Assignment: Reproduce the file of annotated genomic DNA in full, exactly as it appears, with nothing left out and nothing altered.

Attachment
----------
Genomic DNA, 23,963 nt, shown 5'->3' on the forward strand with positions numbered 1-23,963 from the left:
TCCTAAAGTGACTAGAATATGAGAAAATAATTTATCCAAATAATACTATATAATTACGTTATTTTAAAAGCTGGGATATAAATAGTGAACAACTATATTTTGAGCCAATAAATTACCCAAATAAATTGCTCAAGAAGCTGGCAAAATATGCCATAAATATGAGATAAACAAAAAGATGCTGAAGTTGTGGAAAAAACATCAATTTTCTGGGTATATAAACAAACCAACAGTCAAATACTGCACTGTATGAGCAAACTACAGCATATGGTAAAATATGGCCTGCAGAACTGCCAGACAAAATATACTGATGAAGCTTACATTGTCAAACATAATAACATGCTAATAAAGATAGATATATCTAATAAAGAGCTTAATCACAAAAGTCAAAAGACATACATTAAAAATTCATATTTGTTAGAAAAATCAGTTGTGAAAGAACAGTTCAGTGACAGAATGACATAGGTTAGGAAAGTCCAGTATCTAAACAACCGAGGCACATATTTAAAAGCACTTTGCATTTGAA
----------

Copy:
Genomic DNA, 23,963 nt, shown 5'->3' on the forward strand with positions numbered 1-23,963 from the left:
TCCTAAAGTGACTAGAATATGAGAAAATAATTTATCCAAATAATACTATATAATTACGTTATTTTAAAAGCTGGGATATAAATAGTGAACAACTATATTTTGAGCCAATAAATTACCCAAATAAATTGCTCAAGAAGCTGGCAAAATATGCCATAAATATGAGATAAACAAAAAGATGCTGAAGTTGTGGAAAAAACATCAATTTTCTGGGTATATAAACAAACCAACAGTCAAATACTGCACTGTATGAGCAAACTACAGCATATGGTAAAATATGGCCTGCAGAACTGCCAGACAAAATATACTGATGAAGCTTACATTGTCAAACATAATAACATGCTAATAAAGATAGATATATCTAATAAAGAGCTTAATCACAAAAGTCAAAAGACATACATTAAAAATTCATATTTGTTAGAAAAATCAGTTGTGAAAGAACAGTTCAGTGACAGAATGACATAGGTTAGGAAAGTCCAGTATCTAAACAACCGAGGCACATATTTAAAAGCACTTTGCATTTGAA